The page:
Could this be why Paul implores us to take care of everyone as the opportunity arises, but especially those within our own community? Could it, instead of preferential treatment, which is what was disturbing me when I first explored this verse, be about practicing what we preach? If we were demonstrating that within our own culture, those in need find true, practical help, both physically and spiritually, could it be that more of the poor, the captive, the blind, and the oppressed would believe us when we say we care, that God cares, and come running to the body of Christ to find themselves wrapped in the arms of Christ?
(Note: I do not want to prolong this blog any more than I already have, but I do anticipate a complaint I want to address. If you are thinking, “Your model of the church seems to deny the need to “go and tell” the good news, I want to speak to this, if not, skip this parenthetical. When I analogize the church to China Town, I might mislead one to think I see the church as stationary, a place people pass through or by to see the truth embodied. The analogy does fail me there. When I say the church is itself the central testimony of Christ, what betrays us here is the modern model of the “come and see” church, instead of the “go and tell” church. As it stands, for people to see the church as a cultural community, they often have to walk into a building. But, the directive from Christ is “go and tell.” This is not for individuals alone, as if they are to receive training in the walls of “church” to evangelize, and then they are to leave the “church” in order to do so. This was a directive to the group of disciples. The church is not stationary. It is the community itself, wherever the community finds itself. We have a means to collect together in very public ways, and we are not confined always to our building. If we switch from a “come and see” model to a “go and tell” model, living as a community very much in the public sphere, this rebuttal becomes irrelevant.)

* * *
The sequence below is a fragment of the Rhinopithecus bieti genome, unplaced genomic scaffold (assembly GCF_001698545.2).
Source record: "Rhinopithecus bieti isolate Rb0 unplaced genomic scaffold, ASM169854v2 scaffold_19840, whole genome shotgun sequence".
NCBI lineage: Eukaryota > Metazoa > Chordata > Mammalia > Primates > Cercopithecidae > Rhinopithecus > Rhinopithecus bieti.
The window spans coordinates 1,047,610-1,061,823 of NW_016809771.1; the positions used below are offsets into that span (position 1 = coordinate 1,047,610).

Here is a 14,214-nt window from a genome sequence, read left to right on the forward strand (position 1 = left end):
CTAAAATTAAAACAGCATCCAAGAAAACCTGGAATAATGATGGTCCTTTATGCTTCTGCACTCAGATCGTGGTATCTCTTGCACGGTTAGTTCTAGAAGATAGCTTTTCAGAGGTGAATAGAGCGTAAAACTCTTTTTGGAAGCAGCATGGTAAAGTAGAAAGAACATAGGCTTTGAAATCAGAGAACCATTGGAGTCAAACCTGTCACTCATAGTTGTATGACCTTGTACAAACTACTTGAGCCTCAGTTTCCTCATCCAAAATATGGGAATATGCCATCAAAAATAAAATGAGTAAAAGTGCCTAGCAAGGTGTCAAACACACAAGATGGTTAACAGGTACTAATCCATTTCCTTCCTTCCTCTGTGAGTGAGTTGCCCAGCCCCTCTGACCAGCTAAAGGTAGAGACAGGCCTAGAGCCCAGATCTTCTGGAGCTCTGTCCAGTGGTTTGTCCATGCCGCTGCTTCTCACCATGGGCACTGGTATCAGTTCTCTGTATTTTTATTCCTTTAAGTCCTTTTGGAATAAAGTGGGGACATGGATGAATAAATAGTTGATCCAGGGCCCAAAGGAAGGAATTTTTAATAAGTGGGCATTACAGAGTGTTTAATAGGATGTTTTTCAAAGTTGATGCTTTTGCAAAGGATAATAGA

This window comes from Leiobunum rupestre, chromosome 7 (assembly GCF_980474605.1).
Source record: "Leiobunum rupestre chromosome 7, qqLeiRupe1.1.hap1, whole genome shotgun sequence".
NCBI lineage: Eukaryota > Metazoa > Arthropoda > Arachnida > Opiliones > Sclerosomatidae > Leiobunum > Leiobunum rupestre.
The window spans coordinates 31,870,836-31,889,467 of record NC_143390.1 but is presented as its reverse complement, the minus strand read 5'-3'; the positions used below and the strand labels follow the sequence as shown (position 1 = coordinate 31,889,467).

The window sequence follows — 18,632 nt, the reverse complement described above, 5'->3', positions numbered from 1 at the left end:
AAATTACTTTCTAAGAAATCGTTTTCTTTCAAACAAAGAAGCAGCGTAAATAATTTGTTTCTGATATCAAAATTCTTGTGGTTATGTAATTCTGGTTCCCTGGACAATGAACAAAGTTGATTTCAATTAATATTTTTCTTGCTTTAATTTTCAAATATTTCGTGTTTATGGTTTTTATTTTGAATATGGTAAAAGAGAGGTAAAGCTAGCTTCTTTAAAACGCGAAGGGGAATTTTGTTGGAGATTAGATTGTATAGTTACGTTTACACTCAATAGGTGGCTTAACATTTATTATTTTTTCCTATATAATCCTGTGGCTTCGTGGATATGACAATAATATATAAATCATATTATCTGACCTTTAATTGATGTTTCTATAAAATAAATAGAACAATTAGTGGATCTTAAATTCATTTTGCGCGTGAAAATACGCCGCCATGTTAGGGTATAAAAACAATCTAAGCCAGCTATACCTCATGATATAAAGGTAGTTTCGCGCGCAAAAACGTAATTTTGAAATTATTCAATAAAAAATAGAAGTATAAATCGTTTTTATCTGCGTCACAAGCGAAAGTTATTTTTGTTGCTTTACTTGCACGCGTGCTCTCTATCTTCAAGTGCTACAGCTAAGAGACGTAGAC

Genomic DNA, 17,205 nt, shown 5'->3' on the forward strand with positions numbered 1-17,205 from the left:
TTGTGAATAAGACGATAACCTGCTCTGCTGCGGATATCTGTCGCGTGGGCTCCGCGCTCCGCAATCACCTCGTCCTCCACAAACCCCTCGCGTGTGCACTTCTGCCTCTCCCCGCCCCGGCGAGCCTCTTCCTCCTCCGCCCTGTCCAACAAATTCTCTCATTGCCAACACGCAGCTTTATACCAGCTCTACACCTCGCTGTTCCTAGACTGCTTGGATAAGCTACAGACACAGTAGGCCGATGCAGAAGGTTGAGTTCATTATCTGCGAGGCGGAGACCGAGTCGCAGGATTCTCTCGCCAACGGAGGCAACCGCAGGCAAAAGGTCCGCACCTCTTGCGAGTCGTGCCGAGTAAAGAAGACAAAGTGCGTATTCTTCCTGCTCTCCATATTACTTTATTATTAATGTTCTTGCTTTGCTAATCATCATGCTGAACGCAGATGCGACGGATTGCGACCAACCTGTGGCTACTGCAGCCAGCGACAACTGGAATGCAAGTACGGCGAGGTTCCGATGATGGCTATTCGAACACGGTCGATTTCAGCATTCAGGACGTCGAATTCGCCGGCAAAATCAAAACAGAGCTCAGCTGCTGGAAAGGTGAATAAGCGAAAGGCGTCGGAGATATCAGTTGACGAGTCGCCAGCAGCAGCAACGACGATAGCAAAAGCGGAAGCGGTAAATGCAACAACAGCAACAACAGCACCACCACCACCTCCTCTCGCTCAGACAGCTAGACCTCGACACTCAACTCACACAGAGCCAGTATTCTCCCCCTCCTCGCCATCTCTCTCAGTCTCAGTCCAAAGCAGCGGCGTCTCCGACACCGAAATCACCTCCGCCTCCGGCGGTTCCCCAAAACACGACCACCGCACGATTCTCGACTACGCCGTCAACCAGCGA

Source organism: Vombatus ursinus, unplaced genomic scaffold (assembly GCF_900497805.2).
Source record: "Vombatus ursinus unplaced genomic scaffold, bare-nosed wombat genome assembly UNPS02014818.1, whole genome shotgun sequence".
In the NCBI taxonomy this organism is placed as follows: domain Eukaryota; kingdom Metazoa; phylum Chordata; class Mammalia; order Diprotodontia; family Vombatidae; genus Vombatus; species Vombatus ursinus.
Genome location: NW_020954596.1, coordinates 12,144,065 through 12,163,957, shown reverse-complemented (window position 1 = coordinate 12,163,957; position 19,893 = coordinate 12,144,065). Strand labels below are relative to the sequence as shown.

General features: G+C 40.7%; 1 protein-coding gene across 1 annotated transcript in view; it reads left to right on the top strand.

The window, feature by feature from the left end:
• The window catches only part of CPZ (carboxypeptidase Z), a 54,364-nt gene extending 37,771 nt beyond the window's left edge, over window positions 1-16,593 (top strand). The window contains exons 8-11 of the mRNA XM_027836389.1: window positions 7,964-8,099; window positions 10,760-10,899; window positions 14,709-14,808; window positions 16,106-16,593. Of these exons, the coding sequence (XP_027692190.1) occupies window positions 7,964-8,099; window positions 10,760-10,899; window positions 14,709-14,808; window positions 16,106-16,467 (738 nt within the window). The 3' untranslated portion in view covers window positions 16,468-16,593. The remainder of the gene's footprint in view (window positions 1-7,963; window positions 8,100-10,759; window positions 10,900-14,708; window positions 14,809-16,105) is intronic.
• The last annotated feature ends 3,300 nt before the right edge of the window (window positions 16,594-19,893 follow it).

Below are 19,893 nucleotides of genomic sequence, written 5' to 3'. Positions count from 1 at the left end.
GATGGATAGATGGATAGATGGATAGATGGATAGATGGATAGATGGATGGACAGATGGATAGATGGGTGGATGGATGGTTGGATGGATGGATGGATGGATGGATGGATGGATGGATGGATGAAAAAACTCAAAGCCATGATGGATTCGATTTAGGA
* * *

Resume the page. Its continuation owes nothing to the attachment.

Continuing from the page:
The charity we express at home often gives people on the outside a reason to finally come home too. We are to help all we can. Inviting them to taste and see the Lord is good, inviting them to be a part of our family, but we must be sure we are actually practicing being a family so that they can see value in accepting our invitation.
Hope is a wonderfully amazing thing, and it can change lives.